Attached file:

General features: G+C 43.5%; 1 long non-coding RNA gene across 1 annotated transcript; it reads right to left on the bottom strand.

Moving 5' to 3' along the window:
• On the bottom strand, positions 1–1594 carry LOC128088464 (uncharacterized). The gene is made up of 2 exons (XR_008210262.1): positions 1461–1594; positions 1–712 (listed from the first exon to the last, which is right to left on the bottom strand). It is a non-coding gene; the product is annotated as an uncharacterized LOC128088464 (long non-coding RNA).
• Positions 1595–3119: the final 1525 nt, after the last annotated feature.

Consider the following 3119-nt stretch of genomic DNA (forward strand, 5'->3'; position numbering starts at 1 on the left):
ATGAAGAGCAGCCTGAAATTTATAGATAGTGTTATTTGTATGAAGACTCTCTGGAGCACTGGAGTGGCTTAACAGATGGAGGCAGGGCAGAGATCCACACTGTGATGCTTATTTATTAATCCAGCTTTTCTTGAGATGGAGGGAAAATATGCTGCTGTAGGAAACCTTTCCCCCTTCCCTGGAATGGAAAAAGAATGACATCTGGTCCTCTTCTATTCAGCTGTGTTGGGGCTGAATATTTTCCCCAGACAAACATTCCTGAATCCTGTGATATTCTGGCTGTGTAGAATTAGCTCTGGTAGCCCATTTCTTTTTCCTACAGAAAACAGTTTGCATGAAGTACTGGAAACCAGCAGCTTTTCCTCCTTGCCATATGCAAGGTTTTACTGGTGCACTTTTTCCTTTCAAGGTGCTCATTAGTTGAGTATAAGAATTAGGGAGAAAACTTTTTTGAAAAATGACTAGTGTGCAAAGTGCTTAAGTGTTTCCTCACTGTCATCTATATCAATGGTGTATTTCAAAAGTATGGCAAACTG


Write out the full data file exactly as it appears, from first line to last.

General features: G+C 43.5%; 1 long non-coding RNA gene across 1 annotated transcript; it reads right to left on the bottom strand.

Moving 5' to 3' along the window:
• On the bottom strand, positions 1–1594 carry LOC128088464 (uncharacterized). The gene is made up of 2 exons (XR_008210262.1): positions 1461–1594; positions 1–712 (listed from the first exon to the last, which is right to left on the bottom strand). It is a non-coding gene; the product is annotated as an uncharacterized LOC128088464 (long non-coding RNA).
• Positions 1595–3119: the final 1525 nt, after the last annotated feature.

Consider the following 3119-nt stretch of genomic DNA (forward strand, 5'->3'; position numbering starts at 1 on the left):
ATGAAGAGCAGCCTGAAATTTATAGATAGTGTTATTTGTATGAAGACTCTCTGGAGCACTGGAGTGGCTTAACAGATGGAGGCAGGGCAGAGATCCACACTGTGATGCTTATTTATTAATCCAGCTTTTCTTGAGATGGAGGGAAAATATGCTGCTGTAGGAAACCTTTCCCCCTTCCCTGGAATGGAAAAAGAATGACATCTGGTCCTCTTCTATTCAGCTGTGTTGGGGCTGAATATTTTCCCCAGACAAACATTCCTGAATCCTGTGATATTCTGGCTGTGTAGAATTAGCTCTGGTAGCCCATTTCTTTTTCCTACAGAAAACAGTTTGCATGAAGTACTGGAAACCAGCAGCTTTTCCTCCTTGCCATATGCAAGGTTTTACTGGTGCACTTTTTCCTTTCAAGGTGCTCATTAGTTGAGTATAAGAATTAGGGAGAAAACTTTTTTGAAAAATGACTAGTGTGCAAAGTGCTTAAGTGTTTCCTCACTGTCATCTATATCAATGGTGTATTTCAAAAGTATGGCAAACTG